For 50 years, Warren E. Buffett has been at the helm of Berkshire Hathaway, among the largest publicly held companies in the world. For 50 years, Buffett has been publishing annual letters to shareholders. Our academically-based, diversified investment strategy is nothing like the hand-ons investing of Berkshire Hathaway (they actually run the firms they own). I don’t honestly believe that regular investors can ever hope to “invest like Buffett” unless they have several billion dollars sitting around, lots of excess time, and an unusually brilliant business mind.
I wouldn’t recommend most firm’s shareholder letters, but Warren Buffett’s letters to Berkshire Hathaway shareholders are unlike any others. They are filled with gems of wisdom that anyone can use to improve the way they invest, manage money, and just live a better life.
Here is what Microsoft founder Bill Gates had to say about this year’s letter:
"Warren Buffett’s new annual letter to Berkshire Hathaway’s shareholders hasn’t received nearly as much attention as it deserves. I wonder if that’s because financial journalists feel like they just can’t write another story about how wise Warren is. Fortunately, I don’t have any such limitation. I have read all 50 of Warren’s letters and feel this is the most important one he has ever written."
Take the time to read this year’s golden anniversary letter for yourself. You may agree or disagree with Buffett’s ideas, but you can expect to take something worthwhile from the experience. To get you started, here are a few of my favorite nuggets from this year’s letter, along with some of my thoughts (in italics).
On American Enterprise
“Charlie [Munger] and I have always considered a ‘bet’ on ever-rising U.S. prosperity to be very close to a sure thing. Indeed, who has ever benefited during the past 238 years by betting against America?”
This could be expanded by adding that no one has ever made money betting against free market economies.
“Though the preachers of pessimism prattle endlessly about America’s problems, I’ve never seen one who wishes to emigrate (though I can think of a few for whom I would happily buy a one-way ticket).”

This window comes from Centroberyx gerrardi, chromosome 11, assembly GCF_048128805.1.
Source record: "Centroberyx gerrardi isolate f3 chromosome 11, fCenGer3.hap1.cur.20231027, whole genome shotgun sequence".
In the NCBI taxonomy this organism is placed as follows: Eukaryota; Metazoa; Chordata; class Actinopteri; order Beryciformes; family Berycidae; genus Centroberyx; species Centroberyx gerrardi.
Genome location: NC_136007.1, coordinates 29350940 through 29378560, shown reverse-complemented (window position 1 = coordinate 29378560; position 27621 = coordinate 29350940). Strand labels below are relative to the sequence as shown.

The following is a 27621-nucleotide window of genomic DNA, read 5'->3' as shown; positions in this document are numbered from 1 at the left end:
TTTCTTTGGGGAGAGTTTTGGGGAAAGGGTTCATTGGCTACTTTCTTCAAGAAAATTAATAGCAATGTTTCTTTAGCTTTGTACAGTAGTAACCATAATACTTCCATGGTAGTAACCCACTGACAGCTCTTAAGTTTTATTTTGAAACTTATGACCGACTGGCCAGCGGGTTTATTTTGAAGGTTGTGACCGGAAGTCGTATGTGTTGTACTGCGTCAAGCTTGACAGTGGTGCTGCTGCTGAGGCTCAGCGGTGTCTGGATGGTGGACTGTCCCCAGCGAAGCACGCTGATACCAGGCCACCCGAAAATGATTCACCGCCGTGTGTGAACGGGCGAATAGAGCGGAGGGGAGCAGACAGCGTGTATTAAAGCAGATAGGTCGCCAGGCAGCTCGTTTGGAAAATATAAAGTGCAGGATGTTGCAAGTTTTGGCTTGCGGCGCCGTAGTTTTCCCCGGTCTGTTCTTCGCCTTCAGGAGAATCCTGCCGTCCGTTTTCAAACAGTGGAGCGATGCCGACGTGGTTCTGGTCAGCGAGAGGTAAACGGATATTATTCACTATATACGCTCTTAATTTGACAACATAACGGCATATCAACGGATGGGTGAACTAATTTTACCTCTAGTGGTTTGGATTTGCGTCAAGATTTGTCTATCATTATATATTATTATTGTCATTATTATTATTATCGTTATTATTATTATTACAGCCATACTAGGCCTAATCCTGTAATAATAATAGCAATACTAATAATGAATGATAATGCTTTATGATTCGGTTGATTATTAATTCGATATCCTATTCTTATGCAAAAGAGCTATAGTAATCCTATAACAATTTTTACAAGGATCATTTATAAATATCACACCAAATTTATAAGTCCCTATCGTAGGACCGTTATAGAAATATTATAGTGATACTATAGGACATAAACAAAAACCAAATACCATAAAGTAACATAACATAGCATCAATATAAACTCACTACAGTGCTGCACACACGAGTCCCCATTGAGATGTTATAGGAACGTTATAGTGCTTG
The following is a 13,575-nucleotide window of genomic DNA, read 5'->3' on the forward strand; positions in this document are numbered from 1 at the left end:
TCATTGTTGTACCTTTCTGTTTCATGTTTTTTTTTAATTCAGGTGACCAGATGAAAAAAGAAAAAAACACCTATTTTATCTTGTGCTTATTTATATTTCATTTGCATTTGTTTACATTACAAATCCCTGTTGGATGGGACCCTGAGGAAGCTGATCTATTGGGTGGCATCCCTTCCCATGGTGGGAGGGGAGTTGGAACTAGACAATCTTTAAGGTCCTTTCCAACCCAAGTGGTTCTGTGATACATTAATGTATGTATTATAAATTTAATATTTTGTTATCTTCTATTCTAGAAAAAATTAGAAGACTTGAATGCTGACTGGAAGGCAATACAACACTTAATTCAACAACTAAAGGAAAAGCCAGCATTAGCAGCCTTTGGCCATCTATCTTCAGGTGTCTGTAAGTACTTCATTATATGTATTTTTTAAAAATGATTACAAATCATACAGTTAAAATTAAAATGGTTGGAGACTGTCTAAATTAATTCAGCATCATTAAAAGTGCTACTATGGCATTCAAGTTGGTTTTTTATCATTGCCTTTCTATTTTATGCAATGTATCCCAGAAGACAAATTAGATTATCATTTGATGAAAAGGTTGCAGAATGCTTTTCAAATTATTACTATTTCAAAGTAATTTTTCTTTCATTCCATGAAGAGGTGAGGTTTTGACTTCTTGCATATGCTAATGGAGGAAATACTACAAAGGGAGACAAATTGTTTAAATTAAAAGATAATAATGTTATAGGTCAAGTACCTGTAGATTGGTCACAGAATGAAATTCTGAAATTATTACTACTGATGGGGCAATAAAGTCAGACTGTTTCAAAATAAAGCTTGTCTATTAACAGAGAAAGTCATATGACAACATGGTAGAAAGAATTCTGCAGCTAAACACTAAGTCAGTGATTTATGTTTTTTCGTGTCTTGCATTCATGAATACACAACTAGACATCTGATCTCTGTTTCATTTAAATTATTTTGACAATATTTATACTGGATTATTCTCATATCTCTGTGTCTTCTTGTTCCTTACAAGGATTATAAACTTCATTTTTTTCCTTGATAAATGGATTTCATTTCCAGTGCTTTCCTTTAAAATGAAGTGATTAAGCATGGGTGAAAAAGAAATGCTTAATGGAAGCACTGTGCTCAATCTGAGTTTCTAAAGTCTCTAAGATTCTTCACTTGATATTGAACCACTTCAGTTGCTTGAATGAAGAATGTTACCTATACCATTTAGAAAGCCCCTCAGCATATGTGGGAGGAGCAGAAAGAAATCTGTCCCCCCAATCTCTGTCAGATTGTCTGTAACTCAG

On Business Management
“The [2014 Berkshire employee] increase, I am proud to say, included no gain at headquarters (where 25 people work). No sense going crazy.”
“We don’t have a legal office nor departments that other companies take for granted: human relations, public relations, investor relations, strategy, acquisitions, you name it. We do, of course, have an active audit function; no sense being a damned fool.”
This is very similar to our attitude at Vestory. We don’t see the need for layers of employees (this newsletter has a staff of one with a few regular contributors), wasteful specialization, 0r expensive luxurious offices in wealthy neighborhoods. We focus on four things: service, education, research, and transparency.
On Wealth and Investing
“Investors, of course, can, by their own behavior, make stock ownership highly risky. And many do.”
Buffett is being too generous. I believe that most investors’ behavior “make stock ownership highly risky.”
“You can’t get rich trading a hundred-dollar bill for eight tens.”
While every investor must expect to pay for the advice they receive, fees matter. Shop around and make sure you pay as little as possible for the level of service you need.
On Capital Markets
“One of the heralded virtues of capitalism is that it efficiently allocates funds. The argument is that markets will direct investment to promising businesses and deny it to those destined to wither. That is true: With all its excesses, market-driven allocation of capital is usually far superior to any alternative.”
Despite arguments to the contrary, for a practical purposes, the securities markets are very efficient and betting against that efficiency has rarely been profitable.
“Periodically, financial markets will become divorced from reality – you can count on that.”
Just watch CNBC or Fox Business for a week and you will discover that it happens, in some market, somewhere, far more often than “periodically.”
“No advisor, economist, or TV commentator – and definitely not Charlie [Munger] nor I – can tell you when chaos will occur. Market forecasters will fill your ear but will never fill your wallet.”
Better idea: Don’t watch CNBC or Fox Business or Bloomberg or…
On Ethics and Conflicts of Interest
“If horses had controlled investment decisions, there would have been no auto industry.”
Like it or not, innovation will always prevail.
“Money flows from the gullible to the fraudster. And with stocks, unlike chain letters, the sums hijacked can be staggering.”
Here’s a simple fix: Stop being so gullible. There is no secret formula for growing money. There is no wealth without risk. If you persist in believing in money magic or special investments for special people, you will be preyed upon.
“A lot of mouths with expensive tastes then clamor to be fed – among them investment bankers, accountants, consultants, lawyers and such capital-reallocators as leveraged buyout operators. Money-shufflers don’t come cheap.”
Wall Street’s credo: Money in motion makes us money. Still money makes them (the clients) money. Stop chasing returns and fleeing fears.
If you enjoyed these samples, there are plenty more where they came from, plus an equally interesting, first-ever addendum written by Berkshire Hathaway’s Vice-Chairman Charles “Charlie” T. Munger. Read Berkshire Hathaway’s 2014 annual shareholder letter here.